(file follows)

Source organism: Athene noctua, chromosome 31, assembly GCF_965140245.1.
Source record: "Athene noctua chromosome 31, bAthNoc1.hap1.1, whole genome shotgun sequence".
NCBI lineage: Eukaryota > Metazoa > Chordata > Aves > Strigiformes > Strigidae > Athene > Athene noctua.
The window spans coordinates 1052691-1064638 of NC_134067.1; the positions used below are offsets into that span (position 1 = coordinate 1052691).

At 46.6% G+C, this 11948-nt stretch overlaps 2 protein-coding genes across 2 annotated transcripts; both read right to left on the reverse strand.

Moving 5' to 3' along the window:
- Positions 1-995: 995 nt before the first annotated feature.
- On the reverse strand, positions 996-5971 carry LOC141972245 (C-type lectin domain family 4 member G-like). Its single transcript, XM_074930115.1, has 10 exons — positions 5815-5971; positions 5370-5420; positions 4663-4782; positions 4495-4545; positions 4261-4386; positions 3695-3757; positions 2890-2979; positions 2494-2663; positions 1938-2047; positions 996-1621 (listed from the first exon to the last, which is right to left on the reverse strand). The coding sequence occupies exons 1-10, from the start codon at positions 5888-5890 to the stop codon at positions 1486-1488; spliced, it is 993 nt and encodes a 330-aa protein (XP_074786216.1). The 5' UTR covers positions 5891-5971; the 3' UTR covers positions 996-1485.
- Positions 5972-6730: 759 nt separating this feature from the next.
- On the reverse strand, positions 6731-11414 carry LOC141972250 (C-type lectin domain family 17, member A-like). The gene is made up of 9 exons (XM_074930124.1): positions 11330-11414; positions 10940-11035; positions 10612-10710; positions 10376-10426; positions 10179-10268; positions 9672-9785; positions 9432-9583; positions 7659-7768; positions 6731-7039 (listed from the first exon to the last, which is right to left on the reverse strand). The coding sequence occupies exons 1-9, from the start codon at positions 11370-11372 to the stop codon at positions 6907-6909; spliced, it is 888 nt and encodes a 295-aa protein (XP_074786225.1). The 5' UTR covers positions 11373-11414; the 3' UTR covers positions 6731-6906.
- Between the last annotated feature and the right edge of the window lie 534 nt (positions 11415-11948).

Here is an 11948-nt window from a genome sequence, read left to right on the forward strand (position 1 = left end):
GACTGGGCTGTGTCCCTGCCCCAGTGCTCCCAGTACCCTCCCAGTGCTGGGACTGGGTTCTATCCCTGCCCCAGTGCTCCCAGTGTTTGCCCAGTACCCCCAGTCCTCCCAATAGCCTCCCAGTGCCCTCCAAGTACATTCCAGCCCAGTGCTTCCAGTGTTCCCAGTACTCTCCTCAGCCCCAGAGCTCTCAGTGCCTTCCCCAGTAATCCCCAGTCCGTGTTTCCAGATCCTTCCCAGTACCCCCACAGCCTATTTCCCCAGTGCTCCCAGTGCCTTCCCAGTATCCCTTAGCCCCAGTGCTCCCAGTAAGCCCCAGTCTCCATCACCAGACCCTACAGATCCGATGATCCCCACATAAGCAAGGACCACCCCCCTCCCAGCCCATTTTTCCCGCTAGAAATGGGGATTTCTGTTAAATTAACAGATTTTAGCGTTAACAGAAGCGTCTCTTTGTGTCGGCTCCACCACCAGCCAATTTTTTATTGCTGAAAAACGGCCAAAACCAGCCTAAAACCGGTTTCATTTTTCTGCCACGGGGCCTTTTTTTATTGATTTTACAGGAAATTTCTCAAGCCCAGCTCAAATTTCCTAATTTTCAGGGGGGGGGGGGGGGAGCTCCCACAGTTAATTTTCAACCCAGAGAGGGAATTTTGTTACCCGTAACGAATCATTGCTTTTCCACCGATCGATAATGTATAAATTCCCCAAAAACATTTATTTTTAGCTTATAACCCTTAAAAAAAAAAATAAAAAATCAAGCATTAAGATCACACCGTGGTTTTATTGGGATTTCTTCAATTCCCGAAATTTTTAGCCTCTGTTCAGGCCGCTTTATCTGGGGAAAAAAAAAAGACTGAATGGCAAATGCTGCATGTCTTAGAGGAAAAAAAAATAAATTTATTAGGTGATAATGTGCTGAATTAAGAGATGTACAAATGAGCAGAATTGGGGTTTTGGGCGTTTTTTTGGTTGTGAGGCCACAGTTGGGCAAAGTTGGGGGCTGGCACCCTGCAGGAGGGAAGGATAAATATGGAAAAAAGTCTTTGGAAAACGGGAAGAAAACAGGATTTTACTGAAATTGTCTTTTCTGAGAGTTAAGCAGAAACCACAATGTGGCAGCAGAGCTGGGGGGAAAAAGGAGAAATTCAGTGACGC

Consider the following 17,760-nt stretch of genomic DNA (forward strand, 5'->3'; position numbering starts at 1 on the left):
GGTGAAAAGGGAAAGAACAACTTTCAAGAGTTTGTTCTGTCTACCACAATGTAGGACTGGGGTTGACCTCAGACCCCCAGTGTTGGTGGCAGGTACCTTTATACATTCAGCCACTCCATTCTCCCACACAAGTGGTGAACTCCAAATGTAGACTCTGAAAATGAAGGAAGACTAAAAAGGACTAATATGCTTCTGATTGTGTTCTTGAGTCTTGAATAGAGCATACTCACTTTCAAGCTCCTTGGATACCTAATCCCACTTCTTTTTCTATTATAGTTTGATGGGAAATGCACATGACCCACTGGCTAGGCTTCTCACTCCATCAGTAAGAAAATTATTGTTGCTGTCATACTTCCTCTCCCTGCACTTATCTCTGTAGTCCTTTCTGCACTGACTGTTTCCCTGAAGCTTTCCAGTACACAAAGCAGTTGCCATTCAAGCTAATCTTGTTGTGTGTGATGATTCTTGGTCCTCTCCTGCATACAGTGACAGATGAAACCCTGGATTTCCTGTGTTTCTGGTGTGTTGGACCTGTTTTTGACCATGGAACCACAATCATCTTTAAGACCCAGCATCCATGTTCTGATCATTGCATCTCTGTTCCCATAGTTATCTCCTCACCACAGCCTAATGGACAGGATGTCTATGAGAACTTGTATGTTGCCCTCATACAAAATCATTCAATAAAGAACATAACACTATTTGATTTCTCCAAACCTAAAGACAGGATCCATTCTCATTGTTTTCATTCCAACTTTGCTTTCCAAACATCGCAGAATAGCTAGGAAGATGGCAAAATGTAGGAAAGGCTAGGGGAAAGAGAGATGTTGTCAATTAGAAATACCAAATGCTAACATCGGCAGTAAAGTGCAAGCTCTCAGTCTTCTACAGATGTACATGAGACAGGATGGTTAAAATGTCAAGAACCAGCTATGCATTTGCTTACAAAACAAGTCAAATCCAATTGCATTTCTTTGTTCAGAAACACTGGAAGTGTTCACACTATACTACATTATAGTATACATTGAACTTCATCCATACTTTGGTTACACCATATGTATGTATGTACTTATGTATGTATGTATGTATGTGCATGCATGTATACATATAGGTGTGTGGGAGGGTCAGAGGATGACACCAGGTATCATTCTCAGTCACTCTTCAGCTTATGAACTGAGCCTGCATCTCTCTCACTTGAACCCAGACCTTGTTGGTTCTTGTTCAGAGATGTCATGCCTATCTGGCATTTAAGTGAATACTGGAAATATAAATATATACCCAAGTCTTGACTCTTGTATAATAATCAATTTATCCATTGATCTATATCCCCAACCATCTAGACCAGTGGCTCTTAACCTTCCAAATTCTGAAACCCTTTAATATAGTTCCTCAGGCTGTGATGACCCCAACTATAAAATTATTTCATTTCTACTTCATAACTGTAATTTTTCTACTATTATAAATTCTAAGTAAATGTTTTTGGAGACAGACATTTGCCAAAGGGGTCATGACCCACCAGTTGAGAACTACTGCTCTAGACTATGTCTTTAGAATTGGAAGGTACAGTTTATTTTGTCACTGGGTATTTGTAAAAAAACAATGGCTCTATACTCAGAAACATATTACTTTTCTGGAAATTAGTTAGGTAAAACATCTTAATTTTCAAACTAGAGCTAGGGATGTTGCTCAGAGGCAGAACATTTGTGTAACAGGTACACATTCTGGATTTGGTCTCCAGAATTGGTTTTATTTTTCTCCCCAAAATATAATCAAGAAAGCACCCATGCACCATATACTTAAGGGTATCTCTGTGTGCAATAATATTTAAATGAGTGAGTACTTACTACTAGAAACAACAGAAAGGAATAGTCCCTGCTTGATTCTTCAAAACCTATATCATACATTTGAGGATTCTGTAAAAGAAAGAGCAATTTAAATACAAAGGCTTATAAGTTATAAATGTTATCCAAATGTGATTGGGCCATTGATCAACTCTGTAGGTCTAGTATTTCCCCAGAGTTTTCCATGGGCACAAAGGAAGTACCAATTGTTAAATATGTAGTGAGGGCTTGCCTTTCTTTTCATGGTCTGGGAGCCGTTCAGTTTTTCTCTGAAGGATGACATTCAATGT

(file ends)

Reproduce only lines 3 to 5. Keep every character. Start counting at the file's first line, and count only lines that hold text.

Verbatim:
NCBI lineage: Eukaryota > Metazoa > Chordata > Aves > Strigiformes > Strigidae > Athene > Athene noctua.
The window spans coordinates 1052691-1064638 of NC_134067.1; the positions used below are offsets into that span (position 1 = coordinate 1052691).

At 46.6% G+C, this 11948-nt stretch overlaps 2 protein-coding genes across 2 annotated transcripts; both read right to left on the reverse strand.